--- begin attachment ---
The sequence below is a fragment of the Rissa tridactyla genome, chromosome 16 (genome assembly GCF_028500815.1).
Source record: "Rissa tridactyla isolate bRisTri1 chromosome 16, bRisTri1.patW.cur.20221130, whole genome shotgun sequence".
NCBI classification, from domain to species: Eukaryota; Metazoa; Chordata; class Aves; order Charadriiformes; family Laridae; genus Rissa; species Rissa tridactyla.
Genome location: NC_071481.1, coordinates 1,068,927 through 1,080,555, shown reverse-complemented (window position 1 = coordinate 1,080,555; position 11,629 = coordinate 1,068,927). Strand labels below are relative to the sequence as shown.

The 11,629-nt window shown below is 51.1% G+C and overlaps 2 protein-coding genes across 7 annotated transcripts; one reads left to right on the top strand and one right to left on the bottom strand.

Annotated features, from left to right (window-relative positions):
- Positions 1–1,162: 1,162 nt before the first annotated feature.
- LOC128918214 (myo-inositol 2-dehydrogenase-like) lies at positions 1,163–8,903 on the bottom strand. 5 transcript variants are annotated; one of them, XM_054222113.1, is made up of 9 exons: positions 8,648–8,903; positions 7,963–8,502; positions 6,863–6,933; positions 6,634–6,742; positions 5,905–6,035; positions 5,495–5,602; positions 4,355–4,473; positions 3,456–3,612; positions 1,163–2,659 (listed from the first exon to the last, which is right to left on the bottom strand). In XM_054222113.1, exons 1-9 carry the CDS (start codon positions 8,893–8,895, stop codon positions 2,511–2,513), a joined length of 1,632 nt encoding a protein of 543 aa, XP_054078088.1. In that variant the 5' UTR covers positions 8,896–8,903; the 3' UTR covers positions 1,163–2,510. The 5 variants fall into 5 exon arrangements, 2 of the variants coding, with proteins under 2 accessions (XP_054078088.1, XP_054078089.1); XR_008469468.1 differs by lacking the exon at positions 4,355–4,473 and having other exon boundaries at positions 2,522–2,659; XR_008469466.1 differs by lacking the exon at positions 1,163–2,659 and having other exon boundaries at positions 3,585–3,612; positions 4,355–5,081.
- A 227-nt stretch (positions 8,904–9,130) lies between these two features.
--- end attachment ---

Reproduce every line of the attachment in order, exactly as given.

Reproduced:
The sequence below is a fragment of the Rissa tridactyla genome, chromosome 16 (genome assembly GCF_028500815.1).
Source record: "Rissa tridactyla isolate bRisTri1 chromosome 16, bRisTri1.patW.cur.20221130, whole genome shotgun sequence".
NCBI classification, from domain to species: Eukaryota; Metazoa; Chordata; class Aves; order Charadriiformes; family Laridae; genus Rissa; species Rissa tridactyla.
Genome location: NC_071481.1, coordinates 1,068,927 through 1,080,555, shown reverse-complemented (window position 1 = coordinate 1,080,555; position 11,629 = coordinate 1,068,927). Strand labels below are relative to the sequence as shown.

The 11,629-nt window shown below is 51.1% G+C and overlaps 2 protein-coding genes across 7 annotated transcripts; one reads left to right on the top strand and one right to left on the bottom strand.

Annotated features, from left to right (window-relative positions):
- Positions 1–1,162: 1,162 nt before the first annotated feature.
- LOC128918214 (myo-inositol 2-dehydrogenase-like) lies at positions 1,163–8,903 on the bottom strand. 5 transcript variants are annotated; one of them, XM_054222113.1, is made up of 9 exons: positions 8,648–8,903; positions 7,963–8,502; positions 6,863–6,933; positions 6,634–6,742; positions 5,905–6,035; positions 5,495–5,602; positions 4,355–4,473; positions 3,456–3,612; positions 1,163–2,659 (listed from the first exon to the last, which is right to left on the bottom strand). In XM_054222113.1, exons 1-9 carry the CDS (start codon positions 8,893–8,895, stop codon positions 2,511–2,513), a joined length of 1,632 nt encoding a protein of 543 aa, XP_054078088.1. In that variant the 5' UTR covers positions 8,896–8,903; the 3' UTR covers positions 1,163–2,510. The 5 variants fall into 5 exon arrangements, 2 of the variants coding, with proteins under 2 accessions (XP_054078088.1, XP_054078089.1); XR_008469468.1 differs by lacking the exon at positions 4,355–4,473 and having other exon boundaries at positions 2,522–2,659; XR_008469466.1 differs by lacking the exon at positions 1,163–2,659 and having other exon boundaries at positions 3,585–3,612; positions 4,355–5,081.
- A 227-nt stretch (positions 8,904–9,130) lies between these two features.